A r c h i v e d  I n f o r m a t i o n

Start Early, Finish Strong: How to Help Every Child Become a Reader - July 1999

Ready to Read

Building Skills Through Early Care and Education

As the 20th century nears its end, it is a fact of American family life that young children spend a substantial part of their days in the care of someone other than a parent. More than 13 million infants, toddlers, and preschoolers receive regular care from adults other than their parents—roughly six out of 10 children under age 6 who are not enrolled in kindergarten (U.S. Department of Education, OERI, 1996). According to the University of Michigan’s Institute for Social Research, the average number of hours spent per week by children ages 3 to 5 in school settings nearly doubled from 11.5 hours in 1981 to 20 hours in 1997 (Hofferth, 1998).

The National Center for the Early Childhood Work Force estimates that 3 million people provided child care in 1998. The U.S. Department of Labor has projected the need for nearly 300,000 new child care workers between 1996 and 2006, making the occupation among the 10 fastest-growing in the nation.

These statistics give us important information for winning the war against illiteracy. For some children, the support of parents and elementary school teachers is not enough. While most parents are eager to learn more about early childhood development and education, work and family pressures strain their time and resources. Elementary school teachers do not even meet children until well after key periods have passed for cognitive and language development.

Architects of Reading Success

If we are serious about starting early to create a nation of readers, then we must do more to enlist the burgeoning corps of adults who work in early care and education—in preschools, child care centers, nursery schools, and home-based care settings. We must also address the reality that many of these early care and education providers need assistance with basic skills and training to fulfill their potential. As a nation, we must acknowledge that these Americans are not just children’s caretakers. They are architects of foundations that are critical for reading and academic success.

Many studies have established that high-quality early care and education lay the foundation for school success by enhancing cognitive and language development, as well as social and emotional competence (National Institute for Child Health and Development, 1997). More specifically, the 1998 National Research Council report found that early childhood programs can contribute to the prevention of reading difficulties. These programs contribute by providing young children with enriched, research-based literacy environments, and by identifying and removing possible obstacles to reading success.

Unfortunately, fulfilling the promise of early education is easier to imagine than to realize. By the time they enter kindergarten, most children have experienced some kind of early education or child care. But access to this care, as well as the quality of care, varies greatly. Children from low-income families, who are most apt to benefit from early intervention, are the least likely to attend preschool. In fact, the preschool participation gap between rich and poor has actually widened over the past two decades (National Education Goals Panel, 1997).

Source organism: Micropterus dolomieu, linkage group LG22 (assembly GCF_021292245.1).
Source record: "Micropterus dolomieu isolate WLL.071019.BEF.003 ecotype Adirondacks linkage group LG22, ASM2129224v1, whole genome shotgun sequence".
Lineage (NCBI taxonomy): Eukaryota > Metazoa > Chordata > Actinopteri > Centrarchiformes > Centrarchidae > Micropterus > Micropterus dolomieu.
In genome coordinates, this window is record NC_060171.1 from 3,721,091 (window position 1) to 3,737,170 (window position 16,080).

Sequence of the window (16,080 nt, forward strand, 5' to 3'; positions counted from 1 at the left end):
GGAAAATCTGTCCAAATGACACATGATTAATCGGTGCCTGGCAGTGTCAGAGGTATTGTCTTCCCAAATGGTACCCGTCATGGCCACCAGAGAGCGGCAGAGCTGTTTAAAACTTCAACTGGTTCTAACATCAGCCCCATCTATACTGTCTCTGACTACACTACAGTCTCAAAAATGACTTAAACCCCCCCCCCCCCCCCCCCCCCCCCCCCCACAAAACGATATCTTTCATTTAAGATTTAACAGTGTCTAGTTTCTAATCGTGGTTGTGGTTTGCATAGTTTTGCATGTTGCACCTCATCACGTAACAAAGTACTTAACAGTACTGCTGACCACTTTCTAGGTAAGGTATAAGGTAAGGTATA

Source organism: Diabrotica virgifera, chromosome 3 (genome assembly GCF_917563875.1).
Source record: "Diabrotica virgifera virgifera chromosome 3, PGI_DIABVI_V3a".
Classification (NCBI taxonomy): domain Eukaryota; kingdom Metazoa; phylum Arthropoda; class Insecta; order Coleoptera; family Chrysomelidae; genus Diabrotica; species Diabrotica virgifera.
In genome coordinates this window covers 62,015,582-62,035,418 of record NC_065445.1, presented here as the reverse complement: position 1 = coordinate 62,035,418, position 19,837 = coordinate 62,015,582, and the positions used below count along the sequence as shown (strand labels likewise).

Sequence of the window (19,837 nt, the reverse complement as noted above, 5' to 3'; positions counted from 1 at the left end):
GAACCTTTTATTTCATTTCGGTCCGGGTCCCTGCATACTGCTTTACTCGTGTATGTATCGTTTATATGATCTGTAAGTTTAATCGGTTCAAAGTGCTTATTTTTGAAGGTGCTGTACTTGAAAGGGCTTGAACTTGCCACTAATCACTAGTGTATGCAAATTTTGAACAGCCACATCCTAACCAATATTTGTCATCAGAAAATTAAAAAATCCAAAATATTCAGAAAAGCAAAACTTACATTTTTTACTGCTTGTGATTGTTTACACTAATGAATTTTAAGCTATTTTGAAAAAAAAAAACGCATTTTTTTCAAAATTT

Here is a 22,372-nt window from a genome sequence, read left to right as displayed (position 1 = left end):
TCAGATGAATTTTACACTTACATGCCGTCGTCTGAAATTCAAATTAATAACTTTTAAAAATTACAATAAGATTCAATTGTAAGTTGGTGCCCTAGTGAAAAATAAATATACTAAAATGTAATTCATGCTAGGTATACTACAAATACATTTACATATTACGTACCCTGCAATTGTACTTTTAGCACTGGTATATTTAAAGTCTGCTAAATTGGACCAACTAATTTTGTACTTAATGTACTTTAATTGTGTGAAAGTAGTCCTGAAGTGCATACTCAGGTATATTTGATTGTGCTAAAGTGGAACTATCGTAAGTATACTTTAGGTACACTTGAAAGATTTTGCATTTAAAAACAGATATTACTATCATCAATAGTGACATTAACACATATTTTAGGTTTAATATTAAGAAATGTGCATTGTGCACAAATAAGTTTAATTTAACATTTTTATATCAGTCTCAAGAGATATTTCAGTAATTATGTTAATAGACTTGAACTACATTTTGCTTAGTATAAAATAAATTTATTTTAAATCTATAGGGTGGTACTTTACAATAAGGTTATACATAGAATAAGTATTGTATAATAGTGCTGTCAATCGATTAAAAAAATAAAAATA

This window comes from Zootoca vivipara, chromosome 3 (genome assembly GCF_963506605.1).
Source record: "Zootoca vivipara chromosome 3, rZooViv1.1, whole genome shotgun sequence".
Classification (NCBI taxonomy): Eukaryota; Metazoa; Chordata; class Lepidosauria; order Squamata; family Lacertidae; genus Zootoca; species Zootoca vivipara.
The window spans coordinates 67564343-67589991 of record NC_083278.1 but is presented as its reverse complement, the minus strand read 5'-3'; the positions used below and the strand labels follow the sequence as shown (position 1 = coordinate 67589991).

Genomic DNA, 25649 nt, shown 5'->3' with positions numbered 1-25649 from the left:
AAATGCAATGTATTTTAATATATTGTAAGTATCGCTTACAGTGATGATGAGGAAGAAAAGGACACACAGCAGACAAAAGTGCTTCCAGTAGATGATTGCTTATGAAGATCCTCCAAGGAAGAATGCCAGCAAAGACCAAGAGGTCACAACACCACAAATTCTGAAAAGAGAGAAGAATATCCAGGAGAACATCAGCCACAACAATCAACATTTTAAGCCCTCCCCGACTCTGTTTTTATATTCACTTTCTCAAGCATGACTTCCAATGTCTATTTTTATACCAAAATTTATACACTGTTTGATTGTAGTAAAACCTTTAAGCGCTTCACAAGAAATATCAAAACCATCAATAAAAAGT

When we fail to make the most of this important period in young children’s lives, we set the stage for later difficulties. Kindergarten teachers have estimated that 35 percent of America’s children start school unprepared to learn (Boyer, 1991). In 1998, teachers in another national survey reported that about half of all children have problems making the transition to kindergarten (National Center for Early Childhood Development and Learning, 1998). Many of these children will have difficulty learning to read.

Bright Beginnings, Charlotte, NC

Bright Beginnings is a public pre-kindergarten program in North Carolina’s Charlotte-Mecklenburg Public Schools. Focused on literacy, the program provides 4-year-olds with a literacy-rich, resource-rich, full-day school experience. Each school day is constructed around four 15-minute literacy circles, where teachers engage children in reading and literacy activities.

The school district has developed its own pre-kindergarten curriculum, content standards, and performance expectations that set high goals for every child. Pre-kindergarten standards have been developed in the areas of social and personal development, language and literacy, mathematical thinking, scientific thinking, social studies, the creative arts, physical development, and technology.

Supported mainly through federal Title I funds, the program currently serves more than 1,900 children.

Plans call for reaching all 4,000 children in the school district who need high-quality preschool experiences to get ready for school.

The district collaborates with Head Start, special education, and other public and private partners. All teachers are early childhood specialists with at least a four-year degree and are certified to teach by the state.

Bright Beginnings serves only eligible children who are selected according to federal funding guidelines. An initial program evaluation shows promising outcomes.

Contact: Tony Bucci, Ellen Edmonds, Barbara Pellin
Charlotte-Mecklenburg
School District
701 East 2nd Street
Charlotte, NC 28202
(704) 379-7111
www.cms.k12.nc.us/k12/curricul/prek/index.htm

More Children in Child Care

The opportunities for early care and education to help—or hinder—America’s victory in the war against illiteracy have multiplied with the expansion of child care services. Much of this demand has been fueled by the tremendous expansion of women’s roles in the workforce. The percentage of mothers of infants and toddlers working outside the home has nearly tripled from 21 percent in 1965 to 59 percent in 1994 (Shore, 1997).